The moment I finish for the day, SD beats it by a handful of words... but has been nagging me to post a couple of snippets from my prose, which I'm writing in between watching Strictly Come Dancing on youtube (go Mark!). I go through moments of enjoying what I'm writing, as well as moments of despair over how I'm ever going to pad it out to reach the magical 50k.
Mixing sambuca and the YMCA was always going to lead to trouble. Robbie was so tired, he felt like his eyes were going to explode. All he wanted to do was head to his bed and sleep for the whole weekend, but Katie had other ideas.
“You need to let off steam,” she said. “You’ve been cooped up in that hellhole of an office for far too long, living on nothing but caffeine and chocolate for days. You haven’t even had time to have a cigarette – and trust me, inhaling someone else’s tar just doesn’t give you the same kind of kick. Let’s go out and get really drunk, flail around on the dancefloor and fall over.”
The girls in the office were the laughing-stock of the company. They hunted, shopped and bitched in packs, and turned up to work every day in floaty bias-cut dresses and brayed, “oh, do you think anyone will notice that this is last season?” Robbie couldn’t bear them – they were blonde, stupid, superficial, resembled horses but were allegedly less pleasant to ride, and, if he was honest, he couldn’t tell one from the other.
True to her word, Marie made an effort the next morning. Her freshly scrubbed peaches and cream complexion now had mascara, eyeliner and lip gloss, and she was wearing a particularly fetching mini kilt. All in all, she hardly looked a day over 16, which suited the Britney fan club in the IT department perfectly. Her target was the most extrovert of the geek squad, a young South African called Pieter. Batting her eyelashes, she asked Pieter to repair her laptop (as well as circumvent the proxy server and install MSN and Skype). By the end of the conversation, she had arranged to buy Pieter a drink after work and step one of the plan was in place. After all, you could always rely on a South African to respond to a short skirt and the offer of a beer….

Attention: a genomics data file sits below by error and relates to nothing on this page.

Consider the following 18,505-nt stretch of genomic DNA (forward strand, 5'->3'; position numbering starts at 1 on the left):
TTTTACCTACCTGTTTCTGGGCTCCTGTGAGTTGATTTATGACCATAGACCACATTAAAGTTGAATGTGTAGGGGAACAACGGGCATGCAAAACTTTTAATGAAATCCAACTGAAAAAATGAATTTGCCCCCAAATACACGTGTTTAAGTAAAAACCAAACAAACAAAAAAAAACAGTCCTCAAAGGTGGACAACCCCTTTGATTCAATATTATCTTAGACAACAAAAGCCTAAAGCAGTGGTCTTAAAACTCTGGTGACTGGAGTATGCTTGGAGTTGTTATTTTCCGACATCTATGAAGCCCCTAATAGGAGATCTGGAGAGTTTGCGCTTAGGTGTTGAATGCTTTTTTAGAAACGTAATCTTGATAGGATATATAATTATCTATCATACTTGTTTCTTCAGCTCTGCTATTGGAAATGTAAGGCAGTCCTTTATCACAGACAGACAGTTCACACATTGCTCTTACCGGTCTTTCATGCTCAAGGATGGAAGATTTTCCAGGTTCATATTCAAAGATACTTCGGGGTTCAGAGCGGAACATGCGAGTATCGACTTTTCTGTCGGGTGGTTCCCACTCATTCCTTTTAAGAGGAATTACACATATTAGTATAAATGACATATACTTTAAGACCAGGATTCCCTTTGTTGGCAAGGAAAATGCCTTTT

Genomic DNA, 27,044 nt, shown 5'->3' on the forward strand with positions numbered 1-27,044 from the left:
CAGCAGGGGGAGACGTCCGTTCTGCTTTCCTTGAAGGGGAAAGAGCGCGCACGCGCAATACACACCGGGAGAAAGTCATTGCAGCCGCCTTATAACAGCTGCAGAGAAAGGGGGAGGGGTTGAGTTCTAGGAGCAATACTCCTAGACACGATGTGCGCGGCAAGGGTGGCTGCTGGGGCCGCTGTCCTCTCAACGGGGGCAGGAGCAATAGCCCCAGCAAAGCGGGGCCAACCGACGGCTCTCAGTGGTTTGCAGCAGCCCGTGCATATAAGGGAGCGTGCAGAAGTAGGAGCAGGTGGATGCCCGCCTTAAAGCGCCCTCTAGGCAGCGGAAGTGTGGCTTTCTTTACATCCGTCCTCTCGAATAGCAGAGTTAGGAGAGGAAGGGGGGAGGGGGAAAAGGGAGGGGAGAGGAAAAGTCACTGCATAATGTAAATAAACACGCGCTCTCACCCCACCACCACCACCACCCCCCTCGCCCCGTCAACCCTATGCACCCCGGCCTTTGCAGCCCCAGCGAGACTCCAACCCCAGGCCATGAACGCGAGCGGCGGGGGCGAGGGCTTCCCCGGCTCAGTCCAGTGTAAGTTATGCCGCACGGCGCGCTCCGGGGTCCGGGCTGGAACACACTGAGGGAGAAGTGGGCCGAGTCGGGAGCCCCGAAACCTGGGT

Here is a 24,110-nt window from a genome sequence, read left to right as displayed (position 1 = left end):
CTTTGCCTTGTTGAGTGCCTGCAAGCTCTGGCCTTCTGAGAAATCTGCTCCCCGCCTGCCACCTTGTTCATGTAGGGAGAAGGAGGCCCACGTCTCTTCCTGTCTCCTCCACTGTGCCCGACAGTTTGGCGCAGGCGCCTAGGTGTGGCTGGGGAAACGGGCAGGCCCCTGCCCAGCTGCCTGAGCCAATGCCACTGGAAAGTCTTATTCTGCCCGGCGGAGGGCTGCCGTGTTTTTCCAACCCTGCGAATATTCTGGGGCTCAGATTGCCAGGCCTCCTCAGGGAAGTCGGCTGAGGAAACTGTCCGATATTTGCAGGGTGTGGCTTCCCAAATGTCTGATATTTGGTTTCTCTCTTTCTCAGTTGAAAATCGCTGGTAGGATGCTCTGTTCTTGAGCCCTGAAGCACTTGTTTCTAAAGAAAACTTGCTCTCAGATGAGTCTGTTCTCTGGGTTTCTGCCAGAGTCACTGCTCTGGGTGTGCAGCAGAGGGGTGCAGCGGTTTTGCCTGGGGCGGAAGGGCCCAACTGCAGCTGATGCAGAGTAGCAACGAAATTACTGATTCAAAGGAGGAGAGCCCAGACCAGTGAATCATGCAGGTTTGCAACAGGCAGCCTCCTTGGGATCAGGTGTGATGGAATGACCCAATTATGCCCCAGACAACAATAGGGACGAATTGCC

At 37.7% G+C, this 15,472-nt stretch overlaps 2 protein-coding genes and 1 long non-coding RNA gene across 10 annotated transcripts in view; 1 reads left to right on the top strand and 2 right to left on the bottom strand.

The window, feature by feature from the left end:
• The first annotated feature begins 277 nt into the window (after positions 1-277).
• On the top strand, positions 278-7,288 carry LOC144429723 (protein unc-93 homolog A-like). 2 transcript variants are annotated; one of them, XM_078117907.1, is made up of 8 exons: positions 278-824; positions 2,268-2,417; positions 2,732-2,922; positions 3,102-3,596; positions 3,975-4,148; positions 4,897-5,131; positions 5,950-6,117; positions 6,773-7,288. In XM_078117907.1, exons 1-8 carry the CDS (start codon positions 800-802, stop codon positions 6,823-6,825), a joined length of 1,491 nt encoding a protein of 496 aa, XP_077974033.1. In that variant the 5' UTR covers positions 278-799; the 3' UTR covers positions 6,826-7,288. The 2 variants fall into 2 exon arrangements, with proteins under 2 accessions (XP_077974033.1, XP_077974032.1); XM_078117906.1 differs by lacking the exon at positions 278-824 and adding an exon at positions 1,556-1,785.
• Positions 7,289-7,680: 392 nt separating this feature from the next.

Over lunch with her best friends Caro and Libby, she confided the outlines of the plan. The trio, nicknamed the Three Disgraces, was like Alka-Seltzer: fizzy, bound to make you feel better but too much to take before 10am. All three had known each other since their teens. They’d gone through teen traumas together, including the break-up of Take That, and gone to university together and had graduated with good degrees from Oxford, despite having forgotten to do any work.
Libby, the oldest of the three by a few months, worked in advertising and had the figure of a real-life Jessica Rabbit – long hair and curves. Caro, who was a television news producer, looked like a Playboy bunny, but was fearsomely bright, while Katie changed her look every time she changed her job. At the moment, she was going through her “slutty secretary phase”, wearing glasses instead of her normal contact lenses, and stilettos.
They were always having adventures and could be guaranteed to have a story to tell. Men adored them, and they were surrounded by a group of loyal male friends – for some reason, women felt threatened by them. They shared a love of cheesy eighties pop music (though frequently teased Caro for loving the Spice Girls and Girls Aloud) and entertainment gossip, and their favourite night out involved vast quantities of sake and karaoke. In short, they were completely mad, but their lust for life was infectious.